Connection during COVID-19
The COVID-19 pandemic has highlighted many inequities, including the huge gap between those who have access to computers at home and those who do not. Programs and services are online, but not everyone has an Internet connection or a computer.
Everything from grocery deliveries to government support applications are online now and for the foreseeable future. This makes lack of technology even more of a barrier today than it ever was. Here are three examples of how the Atlantic Compassion Fund and our donors’ local love provided much-needed connection to people right here in Halifax:
The programs at Chebucto Links enable seniors in Halifax to maintain active, healthy and social lifestyles. Many members have credited the programs with saving their lives, keeping social isolation at bay. Public health measures as a result of COVID-19 put an end to all of Chebucto Links’ fun, engaging activities. So, like most community-based programming, they’ve moved online. But as a senior, it can be daunting to learn how to access things in this new, virtual world. Donations to United Way’s Atlantic Compassion Fund provided the cost of a part-time IT technician for six weeks, to support seniors and program deliverers. Chebucto Links now has a goal to find a partner to run a designated, safe “IT Help Desk” for seniors.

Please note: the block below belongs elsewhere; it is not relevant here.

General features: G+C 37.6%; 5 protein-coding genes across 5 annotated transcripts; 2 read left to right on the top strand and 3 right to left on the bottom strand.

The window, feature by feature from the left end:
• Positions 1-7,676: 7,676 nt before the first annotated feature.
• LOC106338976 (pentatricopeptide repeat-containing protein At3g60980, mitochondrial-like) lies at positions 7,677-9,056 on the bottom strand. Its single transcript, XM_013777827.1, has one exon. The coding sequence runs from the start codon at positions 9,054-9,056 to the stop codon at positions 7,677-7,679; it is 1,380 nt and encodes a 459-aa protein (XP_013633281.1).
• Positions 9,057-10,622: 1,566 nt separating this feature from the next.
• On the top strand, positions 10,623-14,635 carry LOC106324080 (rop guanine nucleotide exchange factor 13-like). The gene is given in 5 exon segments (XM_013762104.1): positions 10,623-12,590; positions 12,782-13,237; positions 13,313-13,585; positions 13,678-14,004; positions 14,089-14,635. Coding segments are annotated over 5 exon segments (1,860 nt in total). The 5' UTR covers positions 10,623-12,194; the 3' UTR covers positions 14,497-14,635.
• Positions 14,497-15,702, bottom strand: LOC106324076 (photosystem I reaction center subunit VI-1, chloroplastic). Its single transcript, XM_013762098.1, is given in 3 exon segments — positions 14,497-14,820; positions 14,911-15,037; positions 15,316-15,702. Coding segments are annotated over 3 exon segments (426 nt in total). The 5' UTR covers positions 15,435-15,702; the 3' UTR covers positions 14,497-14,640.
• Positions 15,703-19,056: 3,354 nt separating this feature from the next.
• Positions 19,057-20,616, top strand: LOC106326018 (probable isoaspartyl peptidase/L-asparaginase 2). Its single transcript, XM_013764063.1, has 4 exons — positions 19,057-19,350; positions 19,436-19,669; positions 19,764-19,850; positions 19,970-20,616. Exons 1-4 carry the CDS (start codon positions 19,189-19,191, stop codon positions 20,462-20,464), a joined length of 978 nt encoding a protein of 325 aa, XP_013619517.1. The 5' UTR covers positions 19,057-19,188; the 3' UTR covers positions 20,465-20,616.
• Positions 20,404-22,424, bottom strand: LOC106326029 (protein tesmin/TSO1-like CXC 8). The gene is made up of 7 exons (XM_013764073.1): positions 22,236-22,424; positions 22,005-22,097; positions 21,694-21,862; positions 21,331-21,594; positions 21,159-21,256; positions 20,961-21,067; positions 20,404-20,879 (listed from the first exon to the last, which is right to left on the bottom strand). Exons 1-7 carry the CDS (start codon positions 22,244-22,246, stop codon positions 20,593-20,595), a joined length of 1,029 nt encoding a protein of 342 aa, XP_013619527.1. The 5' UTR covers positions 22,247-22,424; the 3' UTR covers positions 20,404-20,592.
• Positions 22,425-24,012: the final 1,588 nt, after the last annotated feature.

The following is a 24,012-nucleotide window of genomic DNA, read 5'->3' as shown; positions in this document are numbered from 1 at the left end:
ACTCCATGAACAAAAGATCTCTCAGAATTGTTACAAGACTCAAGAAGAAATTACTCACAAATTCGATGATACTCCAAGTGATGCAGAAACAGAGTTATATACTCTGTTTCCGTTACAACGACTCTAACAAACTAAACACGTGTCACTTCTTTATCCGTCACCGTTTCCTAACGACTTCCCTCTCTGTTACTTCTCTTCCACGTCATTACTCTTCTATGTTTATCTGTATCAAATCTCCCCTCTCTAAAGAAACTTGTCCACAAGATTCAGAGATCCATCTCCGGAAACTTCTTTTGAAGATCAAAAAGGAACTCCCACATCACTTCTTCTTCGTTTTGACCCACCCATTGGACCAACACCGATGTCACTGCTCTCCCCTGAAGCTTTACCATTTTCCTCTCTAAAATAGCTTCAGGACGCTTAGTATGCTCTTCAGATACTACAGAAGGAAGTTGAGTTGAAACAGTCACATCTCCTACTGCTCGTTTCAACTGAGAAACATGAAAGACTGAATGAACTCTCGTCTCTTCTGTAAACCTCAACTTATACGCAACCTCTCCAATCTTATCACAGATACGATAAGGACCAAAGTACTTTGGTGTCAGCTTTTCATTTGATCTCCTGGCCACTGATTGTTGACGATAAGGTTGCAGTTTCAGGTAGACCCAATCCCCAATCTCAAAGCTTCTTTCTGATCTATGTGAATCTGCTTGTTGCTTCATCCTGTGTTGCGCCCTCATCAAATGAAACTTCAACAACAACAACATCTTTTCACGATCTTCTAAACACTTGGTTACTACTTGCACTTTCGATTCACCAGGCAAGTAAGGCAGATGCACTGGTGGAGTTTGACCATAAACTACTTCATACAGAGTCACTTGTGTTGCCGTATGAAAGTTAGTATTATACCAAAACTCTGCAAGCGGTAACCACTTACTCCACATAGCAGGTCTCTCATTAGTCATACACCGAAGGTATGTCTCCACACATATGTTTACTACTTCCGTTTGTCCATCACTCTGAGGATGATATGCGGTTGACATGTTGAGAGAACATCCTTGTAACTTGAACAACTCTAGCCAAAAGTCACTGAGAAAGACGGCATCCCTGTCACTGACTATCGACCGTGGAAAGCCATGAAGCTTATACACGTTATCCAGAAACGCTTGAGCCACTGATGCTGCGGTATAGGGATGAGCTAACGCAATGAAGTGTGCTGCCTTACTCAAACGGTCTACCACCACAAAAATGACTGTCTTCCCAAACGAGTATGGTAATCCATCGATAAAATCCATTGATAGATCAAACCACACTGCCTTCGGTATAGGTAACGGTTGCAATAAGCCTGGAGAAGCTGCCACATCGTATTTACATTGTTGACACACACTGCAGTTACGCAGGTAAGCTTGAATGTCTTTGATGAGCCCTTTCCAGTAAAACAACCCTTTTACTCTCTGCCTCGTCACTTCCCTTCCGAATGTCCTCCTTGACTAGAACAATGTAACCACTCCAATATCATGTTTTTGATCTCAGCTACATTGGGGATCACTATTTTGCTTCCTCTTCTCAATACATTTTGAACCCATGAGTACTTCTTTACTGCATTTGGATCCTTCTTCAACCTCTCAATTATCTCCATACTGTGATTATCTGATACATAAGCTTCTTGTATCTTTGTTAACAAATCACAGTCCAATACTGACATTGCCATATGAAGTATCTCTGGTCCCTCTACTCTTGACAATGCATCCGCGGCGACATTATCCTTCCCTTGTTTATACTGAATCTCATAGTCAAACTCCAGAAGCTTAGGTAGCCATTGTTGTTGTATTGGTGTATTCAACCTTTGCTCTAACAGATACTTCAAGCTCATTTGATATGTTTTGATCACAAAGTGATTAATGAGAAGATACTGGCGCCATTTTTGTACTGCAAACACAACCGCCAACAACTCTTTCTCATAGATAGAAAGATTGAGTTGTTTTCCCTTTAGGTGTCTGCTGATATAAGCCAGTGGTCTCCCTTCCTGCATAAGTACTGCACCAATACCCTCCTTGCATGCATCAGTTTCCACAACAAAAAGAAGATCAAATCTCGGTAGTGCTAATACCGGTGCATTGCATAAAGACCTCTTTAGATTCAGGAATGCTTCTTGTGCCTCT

Halifax Refugee Clinic
This small but mighty team continues to support the growing needs of refugee claimants and migrant individuals and families. They are an extremely marginalized community. Often their clients are not eligible for the government’s COVID-19 supports for a variety of reasons. Many lack work permits or social insurance numbers. The circumstances of this pandemic are reinforcing barriers and making difficult situations even worse for this community.
The team at the Halifax Refugee Clinic identified 12 families who were particularly struggling due to a lack of technology. Their request was simple: they needed 12 refurbished laptops, and two months of Internet bill coverage for each household. Atlantic Compassion Fund donors re-connected these families to the classes, programs and workshops offered through the Halifax Refugee Clinic as well as to schools, teachers, and family members in other countries.
One of the programs run out of this Spryfield neighbourhood hub is called Pathways to Education. It’s a national program that supports youth education, helping students reach high school graduation. When schools closed in March, program staff provided virtual support to 300 families. One student, who lives with a grandparent, was using all of their cellphone data to do their schoolwork because there was no Internet at home. This left them with little to no data for other activities. They weren’t able to participate in any other virtual programming offered by Chebucto Connections or even connect with friends. Unfortunately, this student is not the only one in a situation like this. Atlantic Compassion Fund donors helped to cover Internet bills so that students in Spryfield wouldn’t be left behind — academically or socially.